"Not all fraud is 'fraud upon the court.' " Great Coastal Express, Inc. v. International Bhd. of Teamsters, 675 F.2d 1349, 1356 (4th Cir.1982), cert. denied, 459 U.S. 1128 (1983). The savings clause is to be "construed very narrowly" to avoid overwhelming subsection (3) with its specific time limitation. Id.
Fraud on the court ... is fraud which is directed to the judicial machinery itself and is not fraud between the parties or fraudulent documents, false statement or perjury.... It is thus fraud where the court or a member is corrupted or influenced or influence is attempted or where the judge has not performed his judicial function--thus where the impartial functions of the court have been directly corrupted.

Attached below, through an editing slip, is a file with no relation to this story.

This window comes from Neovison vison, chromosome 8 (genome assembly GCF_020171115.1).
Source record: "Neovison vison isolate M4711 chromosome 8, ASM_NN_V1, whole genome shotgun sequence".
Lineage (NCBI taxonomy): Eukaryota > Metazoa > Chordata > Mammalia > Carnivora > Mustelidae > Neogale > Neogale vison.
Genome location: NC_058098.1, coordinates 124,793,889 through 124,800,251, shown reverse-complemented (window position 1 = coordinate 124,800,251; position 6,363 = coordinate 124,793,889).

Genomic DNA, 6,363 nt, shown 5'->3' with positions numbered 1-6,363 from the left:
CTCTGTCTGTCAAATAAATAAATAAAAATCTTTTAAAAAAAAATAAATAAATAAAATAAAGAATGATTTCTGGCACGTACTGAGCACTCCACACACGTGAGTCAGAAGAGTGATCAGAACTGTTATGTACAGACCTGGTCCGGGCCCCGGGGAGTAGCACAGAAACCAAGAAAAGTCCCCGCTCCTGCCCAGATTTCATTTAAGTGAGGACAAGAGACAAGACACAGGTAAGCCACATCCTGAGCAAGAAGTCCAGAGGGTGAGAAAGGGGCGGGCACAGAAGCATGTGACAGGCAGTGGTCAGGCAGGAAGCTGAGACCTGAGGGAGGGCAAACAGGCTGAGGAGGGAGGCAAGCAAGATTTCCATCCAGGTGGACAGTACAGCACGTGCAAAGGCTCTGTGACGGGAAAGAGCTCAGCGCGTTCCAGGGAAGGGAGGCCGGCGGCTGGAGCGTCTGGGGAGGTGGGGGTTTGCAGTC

Amstar II, 823 F.2d at 1550 (quoting Bullock v. United States, 721 F.2d 713, 718 (10th Cir.1983)).
In Broyhill, although this court found that Broyhill intentionally withheld material prior art from the PTO and thus procured its patent through inequitable conduct, we disagreed with the district court's conclusion that Broyhill committed a fraud upon the court within the meaning of the savings clause of Rule 60(b). 12 F.3d at 1086, 29 USPQ2d at 1288.
Thus, even were we to reverse the court's ruling that Amstar was not guilty of inequitable conduct, the reversal would provide no grounds for setting aside the judgment. Envirotech argues only that it would be inequitable to allow the judgment to stand, in view of Amstar's inequitable conduct before the PTO. However, under Broyhill, inequitable conduct before the PTO during reexamination does not constitute fraud upon the court. Thus, the appellant's arguments have no merit, and we affirm the district court's decision.